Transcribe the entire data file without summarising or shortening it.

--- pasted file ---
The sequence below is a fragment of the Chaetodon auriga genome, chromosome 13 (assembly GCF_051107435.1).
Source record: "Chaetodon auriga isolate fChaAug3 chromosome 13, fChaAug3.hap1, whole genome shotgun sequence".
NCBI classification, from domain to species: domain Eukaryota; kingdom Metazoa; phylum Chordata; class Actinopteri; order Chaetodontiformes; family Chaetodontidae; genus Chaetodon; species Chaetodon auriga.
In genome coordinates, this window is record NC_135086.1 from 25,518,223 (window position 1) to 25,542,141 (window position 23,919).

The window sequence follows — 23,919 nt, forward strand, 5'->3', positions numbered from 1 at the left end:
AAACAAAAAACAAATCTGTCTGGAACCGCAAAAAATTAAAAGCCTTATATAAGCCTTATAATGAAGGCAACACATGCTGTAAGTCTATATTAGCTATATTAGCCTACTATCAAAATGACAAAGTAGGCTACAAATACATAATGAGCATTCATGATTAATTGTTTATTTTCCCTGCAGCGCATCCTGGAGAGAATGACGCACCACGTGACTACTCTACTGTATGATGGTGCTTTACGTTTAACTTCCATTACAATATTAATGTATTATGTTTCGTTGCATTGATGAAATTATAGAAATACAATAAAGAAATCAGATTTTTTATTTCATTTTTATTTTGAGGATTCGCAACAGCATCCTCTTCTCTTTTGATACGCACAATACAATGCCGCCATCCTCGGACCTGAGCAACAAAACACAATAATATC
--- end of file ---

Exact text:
The sequence below is a fragment of the Chaetodon auriga genome, chromosome 13 (assembly GCF_051107435.1).
Source record: "Chaetodon auriga isolate fChaAug3 chromosome 13, fChaAug3.hap1, whole genome shotgun sequence".
NCBI classification, from domain to species: domain Eukaryota; kingdom Metazoa; phylum Chordata; class Actinopteri; order Chaetodontiformes; family Chaetodontidae; genus Chaetodon; species Chaetodon auriga.
In genome coordinates, this window is record NC_135086.1 from 25,518,223 (window position 1) to 25,542,141 (window position 23,919).

The window sequence follows — 23,919 nt, forward strand, 5'->3', positions numbered from 1 at the left end:
AAACAAAAAACAAATCTGTCTGGAACCGCAAAAAATTAAAAGCCTTATATAAGCCTTATAATGAAGGCAACACATGCTGTAAGTCTATATTAGCTATATTAGCCTACTATCAAAATGACAAAGTAGGCTACAAATACATAATGAGCATTCATGATTAATTGTTTATTTTCCCTGCAGCGCATCCTGGAGAGAATGACGCACCACGTGACTACTCTACTGTATGATGGTGCTTTACGTTTAACTTCCATTACAATATTAATGTATTATGTTTCGTTGCATTGATGAAATTATAGAAATACAATAAAGAAATCAGATTTTTTATTTCATTTTTATTTTGAGGATTCGCAACAGCATCCTCTTCTCTTTTGATACGCACAATACAATGCCGCCATCCTCGGACCTGAGCAACAAAACACAATAATATC